I mean let’s have a quick look through the dailies, shall we? Sky News is talking about a dog’s poo glowing orange, in the printed press there are multiple stories about a new phenomenon, the “competitive eater”, namely someone who consumes vast amounts of food within a few minutes, racing against a clock gobbling down a five-food-long sandwich before puking publicly in a bucket, while 700 million people are starving to death. One or two serious publications highlight issues such as child abuse (commendably) and true, there are stories about climate change, the water crisis in California but then the most read are the ones about a new (revolting-looking) pizza, some girl called Esther Dolezal and the hit counters don’t lie.

That’s why I started the first paragraph with the words “sex is coming”. What a caddish, unorthodox way of getting the readers to stay on course and read about something serious: equal rights to education and responsible reporting and now that you’ve started you may as well finish.

 

While we congratulate ourselves

So as we pat ourselves on the back and congratulate ourselves on having overcome many of the world’s main diseases (for the time being), on having very few children down coal mines, on getting the vote for the woman, even though many still say “I will ask my husband to see who we are voting for”, let us ask ourselves whether everything is really so rosy.

How can it be when girls, in the year 2015, continue to have unequal access to education, the fundamental building blocks of the future career, the foundations which define to a great extent who a person is to become and where a person is to go? So let us congratulate ourselves on the statistic that in one third of countries access for girls to elementary education is unequal when compared with access for boys, let us congratulate ourselves on the fact that the statistic is worse (nearly half the countries) when we speak about lower secondary education.

In recent years, there have been attacks against schools for advocating girls’ education. Where? Why in Afghanistan, of course. Probably Pakistan as well. Maybe Yemen? According to the UNO, these attacks have been perpetrated in at least seventy countries, seven zero. The violence was not the result of the girls being instructed, it was the result of fear of social change once the girls become educated women.

And what does that mean? The latest report drawn up by experts in the UNO and working with the organization, Statistics on Women, states clearly that the well-being and education of a country’s female population is the best indicator of its prospects for peace and development. I repeat, the well-being and education of a country’s female population is the best indicator of its prospects for peace and development.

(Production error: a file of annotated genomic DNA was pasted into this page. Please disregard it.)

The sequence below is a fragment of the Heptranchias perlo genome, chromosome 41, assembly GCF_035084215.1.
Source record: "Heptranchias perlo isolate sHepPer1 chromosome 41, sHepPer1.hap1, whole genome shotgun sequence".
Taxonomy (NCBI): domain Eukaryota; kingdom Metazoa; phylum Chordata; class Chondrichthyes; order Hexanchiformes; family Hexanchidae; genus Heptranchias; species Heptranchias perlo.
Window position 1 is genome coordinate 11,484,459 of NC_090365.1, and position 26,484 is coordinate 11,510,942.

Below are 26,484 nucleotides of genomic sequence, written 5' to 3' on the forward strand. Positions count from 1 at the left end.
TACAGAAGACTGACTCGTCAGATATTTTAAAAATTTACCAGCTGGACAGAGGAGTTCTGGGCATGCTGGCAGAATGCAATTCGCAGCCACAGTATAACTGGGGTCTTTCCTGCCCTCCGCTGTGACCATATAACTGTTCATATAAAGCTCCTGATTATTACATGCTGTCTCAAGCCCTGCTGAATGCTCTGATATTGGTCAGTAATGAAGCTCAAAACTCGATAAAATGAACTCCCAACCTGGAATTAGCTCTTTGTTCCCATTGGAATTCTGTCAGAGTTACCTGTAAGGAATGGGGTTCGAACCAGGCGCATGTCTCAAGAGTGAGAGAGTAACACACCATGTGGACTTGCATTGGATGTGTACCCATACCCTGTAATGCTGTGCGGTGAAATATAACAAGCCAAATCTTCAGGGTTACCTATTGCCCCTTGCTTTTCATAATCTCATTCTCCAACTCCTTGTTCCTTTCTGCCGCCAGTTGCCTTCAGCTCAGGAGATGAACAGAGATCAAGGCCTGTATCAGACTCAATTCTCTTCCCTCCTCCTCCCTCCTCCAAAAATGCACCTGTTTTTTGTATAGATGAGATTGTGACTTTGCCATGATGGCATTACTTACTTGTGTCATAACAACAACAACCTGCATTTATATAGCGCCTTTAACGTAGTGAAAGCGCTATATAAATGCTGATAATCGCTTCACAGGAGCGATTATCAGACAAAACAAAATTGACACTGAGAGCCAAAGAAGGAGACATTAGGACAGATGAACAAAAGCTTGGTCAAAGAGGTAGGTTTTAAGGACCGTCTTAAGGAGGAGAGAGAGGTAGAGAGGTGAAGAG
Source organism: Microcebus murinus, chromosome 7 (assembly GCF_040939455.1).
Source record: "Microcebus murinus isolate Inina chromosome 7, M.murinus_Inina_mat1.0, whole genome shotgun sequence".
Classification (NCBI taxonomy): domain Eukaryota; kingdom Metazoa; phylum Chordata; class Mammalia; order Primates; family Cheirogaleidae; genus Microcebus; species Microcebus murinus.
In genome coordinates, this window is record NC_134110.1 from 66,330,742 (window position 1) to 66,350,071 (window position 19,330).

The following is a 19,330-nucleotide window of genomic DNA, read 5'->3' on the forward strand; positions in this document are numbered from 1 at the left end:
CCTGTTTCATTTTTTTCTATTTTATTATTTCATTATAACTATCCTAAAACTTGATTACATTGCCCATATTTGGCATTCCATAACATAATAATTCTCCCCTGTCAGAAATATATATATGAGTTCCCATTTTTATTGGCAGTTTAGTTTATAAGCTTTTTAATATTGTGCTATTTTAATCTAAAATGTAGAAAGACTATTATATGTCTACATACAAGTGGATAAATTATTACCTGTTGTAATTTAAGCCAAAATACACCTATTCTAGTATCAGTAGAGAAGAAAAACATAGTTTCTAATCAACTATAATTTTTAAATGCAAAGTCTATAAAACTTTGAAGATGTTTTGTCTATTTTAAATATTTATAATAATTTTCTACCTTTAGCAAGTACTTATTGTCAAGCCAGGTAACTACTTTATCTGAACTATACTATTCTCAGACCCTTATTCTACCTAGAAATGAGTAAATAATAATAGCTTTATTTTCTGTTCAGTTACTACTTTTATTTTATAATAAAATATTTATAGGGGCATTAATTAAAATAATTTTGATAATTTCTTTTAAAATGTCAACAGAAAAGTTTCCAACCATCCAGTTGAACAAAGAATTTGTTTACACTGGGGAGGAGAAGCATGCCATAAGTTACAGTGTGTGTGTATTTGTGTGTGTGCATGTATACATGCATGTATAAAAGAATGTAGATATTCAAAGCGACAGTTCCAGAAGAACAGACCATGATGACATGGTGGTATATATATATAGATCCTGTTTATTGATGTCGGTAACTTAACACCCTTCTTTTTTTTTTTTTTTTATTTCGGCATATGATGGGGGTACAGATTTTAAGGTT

In conclusion, we have nothing to congratulate ourselves on. Any progress we make is ephemeral because the lobbies have decided that the money has to be controlled by mega-corporations which are engaged in the area of banking, weaponry, pharmaceutical products catering for public health calamities, once they have taken hold of course (watch MERS-CoV), and claiming the world’s energy resources as their own before selling them to us at inflated prices. They may as well start selling air.

And who is to blame for this? The guy whose first act of the day on leaving home is to walk to the newspaper kiosk, grab a tabloid, open it at page three and say “Cor! Look at those!” on seeing a half-clad student who bore her breasts to help pay for her studies, or the “newspaper” that carries such nonsense? Forgive me, dear reader, for speaking about serious issues.

Timothy Bancroft-Hinchey

– See more at: http://english.pravda.ru/opinion/columnists/17-06-2015/130998-responsible_reporting-0/#sthash.AHeawx1k.dpuf

Education should teach you what to think not how to think

The reason why we are well informed regarding celebrity gossip and sports ‘entertainment’, while being painfully uninformed about things that actually matter, like geopolitics, the ingredients in our food, the monetary system or international trade, is because it is in the ruling classes best interest to keep us ignorant, subservient and out of their business.

It is our responsibility, and no one else, to educate and empower ourselves, remember that…